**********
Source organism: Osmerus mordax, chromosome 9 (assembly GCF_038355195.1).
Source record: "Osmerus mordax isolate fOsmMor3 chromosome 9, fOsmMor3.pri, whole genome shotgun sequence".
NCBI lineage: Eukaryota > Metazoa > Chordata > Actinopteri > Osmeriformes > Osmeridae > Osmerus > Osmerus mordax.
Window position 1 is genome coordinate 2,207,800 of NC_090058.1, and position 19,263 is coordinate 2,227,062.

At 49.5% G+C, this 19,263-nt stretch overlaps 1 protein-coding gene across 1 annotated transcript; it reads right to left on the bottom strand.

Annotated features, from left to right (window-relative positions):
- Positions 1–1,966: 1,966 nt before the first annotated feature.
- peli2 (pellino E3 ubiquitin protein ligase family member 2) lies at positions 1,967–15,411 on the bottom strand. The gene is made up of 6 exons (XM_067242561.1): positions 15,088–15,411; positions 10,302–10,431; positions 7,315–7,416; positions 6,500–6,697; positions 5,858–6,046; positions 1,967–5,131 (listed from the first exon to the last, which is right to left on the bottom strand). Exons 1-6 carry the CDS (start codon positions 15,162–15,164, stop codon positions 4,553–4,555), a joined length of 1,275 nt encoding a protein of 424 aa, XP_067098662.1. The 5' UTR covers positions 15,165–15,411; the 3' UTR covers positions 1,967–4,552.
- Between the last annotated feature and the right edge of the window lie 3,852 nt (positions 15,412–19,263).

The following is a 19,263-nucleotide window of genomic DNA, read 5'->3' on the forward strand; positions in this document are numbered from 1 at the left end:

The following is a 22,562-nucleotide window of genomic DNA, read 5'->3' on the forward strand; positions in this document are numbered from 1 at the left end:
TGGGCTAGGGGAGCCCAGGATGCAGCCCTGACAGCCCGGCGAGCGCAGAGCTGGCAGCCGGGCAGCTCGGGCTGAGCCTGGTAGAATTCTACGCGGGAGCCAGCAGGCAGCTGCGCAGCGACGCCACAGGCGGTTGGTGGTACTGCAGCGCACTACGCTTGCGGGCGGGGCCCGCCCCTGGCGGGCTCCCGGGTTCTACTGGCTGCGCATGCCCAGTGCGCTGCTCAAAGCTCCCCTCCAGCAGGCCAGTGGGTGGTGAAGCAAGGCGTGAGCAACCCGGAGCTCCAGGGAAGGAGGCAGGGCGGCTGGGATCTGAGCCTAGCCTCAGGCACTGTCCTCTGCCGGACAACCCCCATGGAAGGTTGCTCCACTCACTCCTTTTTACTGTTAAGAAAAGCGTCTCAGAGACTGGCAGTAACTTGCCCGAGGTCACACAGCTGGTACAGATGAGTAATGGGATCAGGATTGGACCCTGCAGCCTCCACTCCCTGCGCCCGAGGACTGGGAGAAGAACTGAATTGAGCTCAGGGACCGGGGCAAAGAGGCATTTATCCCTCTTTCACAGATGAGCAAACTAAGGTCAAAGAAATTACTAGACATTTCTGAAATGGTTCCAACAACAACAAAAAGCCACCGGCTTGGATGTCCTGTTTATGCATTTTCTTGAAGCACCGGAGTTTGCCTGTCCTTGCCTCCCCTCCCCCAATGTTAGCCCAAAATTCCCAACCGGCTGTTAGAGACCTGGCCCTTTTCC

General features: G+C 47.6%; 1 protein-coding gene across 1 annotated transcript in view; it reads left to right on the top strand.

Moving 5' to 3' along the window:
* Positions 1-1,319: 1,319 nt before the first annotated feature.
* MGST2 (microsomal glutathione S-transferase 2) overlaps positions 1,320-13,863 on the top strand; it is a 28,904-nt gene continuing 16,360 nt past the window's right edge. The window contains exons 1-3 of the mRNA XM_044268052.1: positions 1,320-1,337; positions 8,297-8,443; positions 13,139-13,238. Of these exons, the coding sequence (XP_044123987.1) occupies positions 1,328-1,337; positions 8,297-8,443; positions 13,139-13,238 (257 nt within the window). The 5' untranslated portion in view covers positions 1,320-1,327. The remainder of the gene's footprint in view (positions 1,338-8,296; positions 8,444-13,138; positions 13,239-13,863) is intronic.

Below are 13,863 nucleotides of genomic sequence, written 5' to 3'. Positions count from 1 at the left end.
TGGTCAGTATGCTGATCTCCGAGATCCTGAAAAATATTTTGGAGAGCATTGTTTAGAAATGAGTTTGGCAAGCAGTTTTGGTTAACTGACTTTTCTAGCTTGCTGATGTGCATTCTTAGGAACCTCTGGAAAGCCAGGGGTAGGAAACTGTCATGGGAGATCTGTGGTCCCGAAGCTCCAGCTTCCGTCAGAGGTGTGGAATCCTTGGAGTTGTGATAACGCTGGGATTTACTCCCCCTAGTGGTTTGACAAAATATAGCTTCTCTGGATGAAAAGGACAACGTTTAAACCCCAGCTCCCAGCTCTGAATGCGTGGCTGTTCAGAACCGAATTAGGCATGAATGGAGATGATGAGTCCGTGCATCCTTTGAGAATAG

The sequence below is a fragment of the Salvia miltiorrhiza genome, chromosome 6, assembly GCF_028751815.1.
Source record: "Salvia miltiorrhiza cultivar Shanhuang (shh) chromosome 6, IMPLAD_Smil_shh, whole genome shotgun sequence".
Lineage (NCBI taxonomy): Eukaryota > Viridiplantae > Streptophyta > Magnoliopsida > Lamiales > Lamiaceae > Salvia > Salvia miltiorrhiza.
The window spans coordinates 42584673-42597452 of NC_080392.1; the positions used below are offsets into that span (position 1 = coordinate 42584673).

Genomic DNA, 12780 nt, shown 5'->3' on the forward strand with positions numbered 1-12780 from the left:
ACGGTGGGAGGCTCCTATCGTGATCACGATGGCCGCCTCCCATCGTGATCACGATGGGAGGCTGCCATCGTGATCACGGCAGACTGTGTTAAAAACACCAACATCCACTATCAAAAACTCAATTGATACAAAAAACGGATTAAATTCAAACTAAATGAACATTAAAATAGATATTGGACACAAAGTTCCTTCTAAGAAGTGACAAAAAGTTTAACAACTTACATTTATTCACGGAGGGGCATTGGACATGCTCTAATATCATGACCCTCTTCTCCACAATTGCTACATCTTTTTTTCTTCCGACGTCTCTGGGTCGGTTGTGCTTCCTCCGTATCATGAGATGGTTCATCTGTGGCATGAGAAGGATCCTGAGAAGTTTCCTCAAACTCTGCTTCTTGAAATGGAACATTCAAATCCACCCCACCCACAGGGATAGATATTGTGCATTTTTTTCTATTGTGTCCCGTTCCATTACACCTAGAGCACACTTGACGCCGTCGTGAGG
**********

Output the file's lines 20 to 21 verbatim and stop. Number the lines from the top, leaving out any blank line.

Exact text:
Source record: "Salvia miltiorrhiza cultivar Shanhuang (shh) chromosome 6, IMPLAD_Smil_shh, whole genome shotgun sequence".
Lineage (NCBI taxonomy): Eukaryota > Viridiplantae > Streptophyta > Magnoliopsida > Lamiales > Lamiaceae > Salvia > Salvia miltiorrhiza.